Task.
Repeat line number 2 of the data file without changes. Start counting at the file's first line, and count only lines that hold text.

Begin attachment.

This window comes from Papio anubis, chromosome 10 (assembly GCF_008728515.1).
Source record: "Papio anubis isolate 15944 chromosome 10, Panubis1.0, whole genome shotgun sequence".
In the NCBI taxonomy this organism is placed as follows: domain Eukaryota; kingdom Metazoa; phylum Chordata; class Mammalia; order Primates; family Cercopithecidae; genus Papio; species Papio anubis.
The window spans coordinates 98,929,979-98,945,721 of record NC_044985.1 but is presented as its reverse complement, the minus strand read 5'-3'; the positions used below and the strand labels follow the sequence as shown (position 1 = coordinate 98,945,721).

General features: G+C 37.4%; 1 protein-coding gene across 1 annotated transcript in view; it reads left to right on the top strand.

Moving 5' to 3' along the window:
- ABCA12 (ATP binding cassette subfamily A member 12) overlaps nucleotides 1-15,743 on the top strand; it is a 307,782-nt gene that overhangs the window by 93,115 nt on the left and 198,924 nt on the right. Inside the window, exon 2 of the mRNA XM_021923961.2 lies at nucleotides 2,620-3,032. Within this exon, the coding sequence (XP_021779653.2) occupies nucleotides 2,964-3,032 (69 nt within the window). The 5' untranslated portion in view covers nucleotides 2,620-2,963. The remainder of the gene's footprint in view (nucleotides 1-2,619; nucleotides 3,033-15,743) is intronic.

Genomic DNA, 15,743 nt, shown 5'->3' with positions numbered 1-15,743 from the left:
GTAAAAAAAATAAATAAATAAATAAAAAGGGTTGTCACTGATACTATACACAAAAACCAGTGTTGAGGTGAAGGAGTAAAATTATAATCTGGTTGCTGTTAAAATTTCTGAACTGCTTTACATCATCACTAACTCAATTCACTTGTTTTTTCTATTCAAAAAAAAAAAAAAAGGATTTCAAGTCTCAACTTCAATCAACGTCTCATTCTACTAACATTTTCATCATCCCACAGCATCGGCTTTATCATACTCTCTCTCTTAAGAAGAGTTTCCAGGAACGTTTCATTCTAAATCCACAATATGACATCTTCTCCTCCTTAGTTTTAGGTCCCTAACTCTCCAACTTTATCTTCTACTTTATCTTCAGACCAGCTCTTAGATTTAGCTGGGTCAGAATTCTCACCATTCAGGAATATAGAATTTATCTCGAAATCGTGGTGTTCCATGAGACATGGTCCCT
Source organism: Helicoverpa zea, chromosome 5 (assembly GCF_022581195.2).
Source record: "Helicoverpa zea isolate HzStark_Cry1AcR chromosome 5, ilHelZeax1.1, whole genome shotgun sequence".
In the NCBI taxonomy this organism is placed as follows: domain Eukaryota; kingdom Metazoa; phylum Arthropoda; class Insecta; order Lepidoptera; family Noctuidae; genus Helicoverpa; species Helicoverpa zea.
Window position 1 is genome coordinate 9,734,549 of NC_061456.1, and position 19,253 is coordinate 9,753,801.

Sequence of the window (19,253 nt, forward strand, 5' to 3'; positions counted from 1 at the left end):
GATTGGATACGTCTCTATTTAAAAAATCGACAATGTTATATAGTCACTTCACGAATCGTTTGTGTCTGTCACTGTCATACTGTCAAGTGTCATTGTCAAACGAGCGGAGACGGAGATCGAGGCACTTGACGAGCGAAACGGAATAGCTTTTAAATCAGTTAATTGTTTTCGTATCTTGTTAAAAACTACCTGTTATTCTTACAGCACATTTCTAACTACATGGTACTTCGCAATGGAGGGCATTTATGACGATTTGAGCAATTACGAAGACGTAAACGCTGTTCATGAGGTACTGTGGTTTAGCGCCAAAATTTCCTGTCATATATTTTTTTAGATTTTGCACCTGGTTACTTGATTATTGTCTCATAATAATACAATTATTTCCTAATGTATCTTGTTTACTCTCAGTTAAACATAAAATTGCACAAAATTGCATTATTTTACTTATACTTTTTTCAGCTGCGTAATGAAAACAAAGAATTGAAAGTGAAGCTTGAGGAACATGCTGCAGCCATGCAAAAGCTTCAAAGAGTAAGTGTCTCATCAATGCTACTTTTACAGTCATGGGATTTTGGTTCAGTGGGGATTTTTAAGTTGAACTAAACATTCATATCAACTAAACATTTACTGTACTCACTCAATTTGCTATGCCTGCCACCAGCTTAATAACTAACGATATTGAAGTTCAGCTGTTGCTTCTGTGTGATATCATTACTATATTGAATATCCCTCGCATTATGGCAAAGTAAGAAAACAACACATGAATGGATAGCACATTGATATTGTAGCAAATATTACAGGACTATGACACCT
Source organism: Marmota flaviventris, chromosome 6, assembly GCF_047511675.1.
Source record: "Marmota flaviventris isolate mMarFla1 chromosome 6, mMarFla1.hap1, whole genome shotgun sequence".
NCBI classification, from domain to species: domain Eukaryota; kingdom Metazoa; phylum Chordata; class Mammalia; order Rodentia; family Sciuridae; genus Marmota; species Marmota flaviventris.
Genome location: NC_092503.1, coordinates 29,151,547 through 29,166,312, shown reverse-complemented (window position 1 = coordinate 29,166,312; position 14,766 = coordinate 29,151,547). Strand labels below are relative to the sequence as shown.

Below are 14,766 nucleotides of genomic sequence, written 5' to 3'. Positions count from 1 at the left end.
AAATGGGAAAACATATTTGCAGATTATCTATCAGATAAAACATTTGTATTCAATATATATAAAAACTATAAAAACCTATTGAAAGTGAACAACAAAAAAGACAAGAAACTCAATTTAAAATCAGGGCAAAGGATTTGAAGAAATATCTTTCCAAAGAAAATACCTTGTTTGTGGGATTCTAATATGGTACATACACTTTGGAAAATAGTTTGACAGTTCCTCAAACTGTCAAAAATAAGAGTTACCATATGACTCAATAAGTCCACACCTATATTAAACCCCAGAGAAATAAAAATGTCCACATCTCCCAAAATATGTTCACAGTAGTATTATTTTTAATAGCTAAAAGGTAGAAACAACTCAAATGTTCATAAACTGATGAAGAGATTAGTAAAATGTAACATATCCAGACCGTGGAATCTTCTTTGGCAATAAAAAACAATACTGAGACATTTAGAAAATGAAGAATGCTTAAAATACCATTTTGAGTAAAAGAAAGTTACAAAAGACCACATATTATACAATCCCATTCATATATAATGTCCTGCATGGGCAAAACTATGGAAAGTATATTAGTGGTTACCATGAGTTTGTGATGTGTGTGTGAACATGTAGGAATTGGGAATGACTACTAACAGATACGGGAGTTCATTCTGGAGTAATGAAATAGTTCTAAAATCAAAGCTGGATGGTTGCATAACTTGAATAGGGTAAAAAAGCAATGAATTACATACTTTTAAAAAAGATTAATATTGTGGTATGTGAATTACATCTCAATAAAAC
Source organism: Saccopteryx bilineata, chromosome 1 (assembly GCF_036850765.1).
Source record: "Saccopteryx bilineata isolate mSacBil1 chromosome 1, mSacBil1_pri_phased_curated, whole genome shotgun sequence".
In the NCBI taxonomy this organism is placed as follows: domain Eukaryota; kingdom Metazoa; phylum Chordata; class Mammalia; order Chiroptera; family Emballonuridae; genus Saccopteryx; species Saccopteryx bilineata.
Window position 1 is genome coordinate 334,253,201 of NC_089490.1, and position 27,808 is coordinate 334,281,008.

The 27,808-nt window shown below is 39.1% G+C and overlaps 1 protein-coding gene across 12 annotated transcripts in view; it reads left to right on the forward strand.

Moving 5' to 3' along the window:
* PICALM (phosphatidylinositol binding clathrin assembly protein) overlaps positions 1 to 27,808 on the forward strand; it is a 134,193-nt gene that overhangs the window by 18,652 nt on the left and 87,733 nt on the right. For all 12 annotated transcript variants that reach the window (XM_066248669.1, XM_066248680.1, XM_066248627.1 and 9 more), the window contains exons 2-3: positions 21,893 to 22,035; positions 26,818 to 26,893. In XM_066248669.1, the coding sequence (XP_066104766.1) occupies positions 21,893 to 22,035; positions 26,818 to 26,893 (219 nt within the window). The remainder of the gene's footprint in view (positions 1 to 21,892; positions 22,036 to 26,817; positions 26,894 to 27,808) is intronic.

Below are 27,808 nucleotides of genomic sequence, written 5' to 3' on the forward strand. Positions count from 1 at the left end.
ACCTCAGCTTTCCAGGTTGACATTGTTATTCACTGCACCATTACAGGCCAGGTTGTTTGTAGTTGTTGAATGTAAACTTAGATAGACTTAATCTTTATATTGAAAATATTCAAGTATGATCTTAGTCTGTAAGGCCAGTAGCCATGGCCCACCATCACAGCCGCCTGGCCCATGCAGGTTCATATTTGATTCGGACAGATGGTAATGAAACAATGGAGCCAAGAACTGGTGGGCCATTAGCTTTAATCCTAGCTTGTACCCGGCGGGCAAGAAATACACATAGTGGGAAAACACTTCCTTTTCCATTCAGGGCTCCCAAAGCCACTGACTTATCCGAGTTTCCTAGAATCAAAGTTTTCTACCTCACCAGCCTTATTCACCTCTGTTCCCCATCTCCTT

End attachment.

Source record: "Papio anubis isolate 15944 chromosome 10, Panubis1.0, whole genome shotgun sequence".